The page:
A little girl wants to be as dynamic as the wind, and we see the fun things to know about wind.
A young girl notices how the wind zooms down hillsides, races through streets, and scatters seeds. It helps birds, butterflies and baby spiders soar. It snaps sheets and flags, drives rain and sailboats and more. "I want to play like a windy day." she thinks. Asch's bright illustrations mix depth and two dimensional objects in a way some may find surreal. He successfully makes the wind seem like a mischievous little girl, entertaining and benevolent.
As they wrestle with grade school social conflicts and share a fantasy land, ten year old Jess learns from Leslie's bright character and values, until tragedy teaches him to adopt and live by those values.
Jess trained to be the fastest runner in 5th grade, but when he defended Leslie's right to run against the boys there was an unexpected result. She beat everyone. Jess saw a beauty in her gait, and she saw justice in him. As companions they deal with difficult school mates and escape to their imaginary forest kingdom of Terabithia. Jess gradually sees an approach to life brightly different from anything he had imagined. In a heart wrenching turn of events, Jess realizes what Leslie had shown him was worth sharing with those most worthy of it.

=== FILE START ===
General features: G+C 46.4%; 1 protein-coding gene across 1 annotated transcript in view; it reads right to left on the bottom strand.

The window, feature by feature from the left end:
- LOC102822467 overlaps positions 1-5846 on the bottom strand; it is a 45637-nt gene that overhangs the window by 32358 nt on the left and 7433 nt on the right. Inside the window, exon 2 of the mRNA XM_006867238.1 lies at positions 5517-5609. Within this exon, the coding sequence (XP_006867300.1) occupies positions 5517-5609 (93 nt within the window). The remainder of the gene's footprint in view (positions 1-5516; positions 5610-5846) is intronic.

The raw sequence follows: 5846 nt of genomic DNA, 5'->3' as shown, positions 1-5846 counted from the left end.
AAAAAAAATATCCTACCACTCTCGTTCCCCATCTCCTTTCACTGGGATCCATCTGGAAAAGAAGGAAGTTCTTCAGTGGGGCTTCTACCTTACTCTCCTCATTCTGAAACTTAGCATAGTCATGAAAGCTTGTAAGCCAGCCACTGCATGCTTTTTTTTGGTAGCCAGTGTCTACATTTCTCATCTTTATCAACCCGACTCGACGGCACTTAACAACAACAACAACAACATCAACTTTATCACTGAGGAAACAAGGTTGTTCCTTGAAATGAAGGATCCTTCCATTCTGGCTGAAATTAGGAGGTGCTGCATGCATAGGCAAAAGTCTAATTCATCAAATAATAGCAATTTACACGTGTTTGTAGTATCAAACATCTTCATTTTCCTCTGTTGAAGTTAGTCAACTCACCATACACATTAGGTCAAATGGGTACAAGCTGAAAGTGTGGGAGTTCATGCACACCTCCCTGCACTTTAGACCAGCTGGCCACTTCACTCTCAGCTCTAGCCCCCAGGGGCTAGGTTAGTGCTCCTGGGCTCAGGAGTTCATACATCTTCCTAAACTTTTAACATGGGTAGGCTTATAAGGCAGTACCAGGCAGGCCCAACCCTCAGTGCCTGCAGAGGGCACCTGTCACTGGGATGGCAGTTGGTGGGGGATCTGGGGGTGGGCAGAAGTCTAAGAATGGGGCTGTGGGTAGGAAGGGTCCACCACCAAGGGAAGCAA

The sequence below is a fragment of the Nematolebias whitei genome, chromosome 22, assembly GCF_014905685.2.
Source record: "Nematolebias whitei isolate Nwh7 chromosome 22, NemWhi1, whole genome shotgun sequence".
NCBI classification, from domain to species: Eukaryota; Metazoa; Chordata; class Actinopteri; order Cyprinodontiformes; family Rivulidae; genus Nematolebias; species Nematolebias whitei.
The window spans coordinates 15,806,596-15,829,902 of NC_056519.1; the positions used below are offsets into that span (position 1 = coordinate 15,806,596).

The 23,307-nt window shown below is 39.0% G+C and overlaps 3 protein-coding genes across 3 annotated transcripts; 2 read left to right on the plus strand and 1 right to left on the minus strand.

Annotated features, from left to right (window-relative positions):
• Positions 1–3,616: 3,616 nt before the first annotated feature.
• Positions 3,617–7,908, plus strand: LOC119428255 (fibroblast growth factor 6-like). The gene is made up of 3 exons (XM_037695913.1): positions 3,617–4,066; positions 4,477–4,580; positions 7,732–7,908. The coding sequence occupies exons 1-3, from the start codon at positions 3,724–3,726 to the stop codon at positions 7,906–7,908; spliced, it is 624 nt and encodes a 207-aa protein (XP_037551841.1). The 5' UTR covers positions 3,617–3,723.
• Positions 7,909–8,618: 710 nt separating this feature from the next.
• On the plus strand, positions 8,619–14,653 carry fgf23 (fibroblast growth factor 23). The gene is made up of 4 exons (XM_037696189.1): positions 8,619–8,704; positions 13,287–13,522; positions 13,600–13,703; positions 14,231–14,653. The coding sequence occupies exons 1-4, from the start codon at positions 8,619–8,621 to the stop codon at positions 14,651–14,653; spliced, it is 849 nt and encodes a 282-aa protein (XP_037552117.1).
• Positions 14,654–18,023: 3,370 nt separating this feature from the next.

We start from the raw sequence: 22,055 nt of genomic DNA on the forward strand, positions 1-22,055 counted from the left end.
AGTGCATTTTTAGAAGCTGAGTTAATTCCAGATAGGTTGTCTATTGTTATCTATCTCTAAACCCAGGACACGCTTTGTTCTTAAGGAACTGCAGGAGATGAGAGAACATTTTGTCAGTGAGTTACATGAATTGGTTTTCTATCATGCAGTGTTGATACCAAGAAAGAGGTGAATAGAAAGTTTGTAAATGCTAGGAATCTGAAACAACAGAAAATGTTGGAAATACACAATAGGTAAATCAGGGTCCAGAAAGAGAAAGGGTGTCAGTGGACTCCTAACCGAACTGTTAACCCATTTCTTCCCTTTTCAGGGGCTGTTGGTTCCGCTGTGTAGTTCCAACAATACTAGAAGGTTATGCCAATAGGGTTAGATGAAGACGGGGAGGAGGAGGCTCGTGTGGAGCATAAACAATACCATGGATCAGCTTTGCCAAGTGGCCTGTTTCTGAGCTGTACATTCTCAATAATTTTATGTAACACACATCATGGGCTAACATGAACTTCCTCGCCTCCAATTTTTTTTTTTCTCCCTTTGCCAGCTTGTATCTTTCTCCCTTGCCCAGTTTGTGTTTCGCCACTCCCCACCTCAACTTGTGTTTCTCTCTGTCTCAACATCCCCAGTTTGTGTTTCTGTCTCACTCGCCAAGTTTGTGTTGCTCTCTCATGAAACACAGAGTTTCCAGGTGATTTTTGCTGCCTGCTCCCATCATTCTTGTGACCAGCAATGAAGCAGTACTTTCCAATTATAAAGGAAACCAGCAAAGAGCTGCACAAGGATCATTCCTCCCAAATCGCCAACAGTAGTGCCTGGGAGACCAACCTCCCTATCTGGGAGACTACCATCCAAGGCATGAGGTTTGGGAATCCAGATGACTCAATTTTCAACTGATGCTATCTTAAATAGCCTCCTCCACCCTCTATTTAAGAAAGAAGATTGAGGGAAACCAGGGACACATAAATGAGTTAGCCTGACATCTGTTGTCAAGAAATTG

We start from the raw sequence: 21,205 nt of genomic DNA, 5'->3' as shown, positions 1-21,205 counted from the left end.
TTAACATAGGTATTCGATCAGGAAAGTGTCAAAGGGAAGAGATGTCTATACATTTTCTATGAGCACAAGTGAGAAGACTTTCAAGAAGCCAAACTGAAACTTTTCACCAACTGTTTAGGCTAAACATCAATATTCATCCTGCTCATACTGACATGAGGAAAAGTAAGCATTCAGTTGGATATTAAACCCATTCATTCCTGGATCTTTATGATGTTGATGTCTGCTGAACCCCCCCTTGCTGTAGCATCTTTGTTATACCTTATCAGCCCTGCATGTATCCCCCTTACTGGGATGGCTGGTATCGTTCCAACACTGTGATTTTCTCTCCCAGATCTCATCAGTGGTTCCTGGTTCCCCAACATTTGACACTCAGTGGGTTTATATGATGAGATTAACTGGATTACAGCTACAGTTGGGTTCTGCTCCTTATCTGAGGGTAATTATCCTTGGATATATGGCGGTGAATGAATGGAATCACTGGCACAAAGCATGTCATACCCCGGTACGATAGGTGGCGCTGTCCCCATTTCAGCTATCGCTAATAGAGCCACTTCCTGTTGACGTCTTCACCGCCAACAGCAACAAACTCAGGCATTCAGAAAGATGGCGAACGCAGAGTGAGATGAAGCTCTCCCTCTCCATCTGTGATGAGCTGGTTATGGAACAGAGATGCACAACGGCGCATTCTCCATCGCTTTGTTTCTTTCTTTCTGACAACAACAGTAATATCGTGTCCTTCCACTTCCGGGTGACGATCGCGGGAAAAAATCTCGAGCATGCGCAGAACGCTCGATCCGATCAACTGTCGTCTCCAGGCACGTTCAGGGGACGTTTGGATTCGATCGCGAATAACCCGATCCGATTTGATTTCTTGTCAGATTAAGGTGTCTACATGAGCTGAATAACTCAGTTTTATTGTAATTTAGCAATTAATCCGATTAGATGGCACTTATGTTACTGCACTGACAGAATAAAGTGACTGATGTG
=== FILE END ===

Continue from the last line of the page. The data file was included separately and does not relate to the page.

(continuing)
Distorting a classic, Red Hen's lazy housemates do not help make bread or cake, never know she is nearly eaten by a fox, and then for no good reason start to help.
The Little Red Hen leaves home with her cake because her housemates were too lazy to help with it, but wanted to eat it. Later, a fox spots her and bags her, but using her handy scissors she escapes. On her return her housemates suddenly want to help out, even though they had no awareness of her danger. This causeless change in behavior undermines the purpose of the fable, doing little for a child's developing grasp of moral cause-&-effect. The art work is crude, and crudely printed.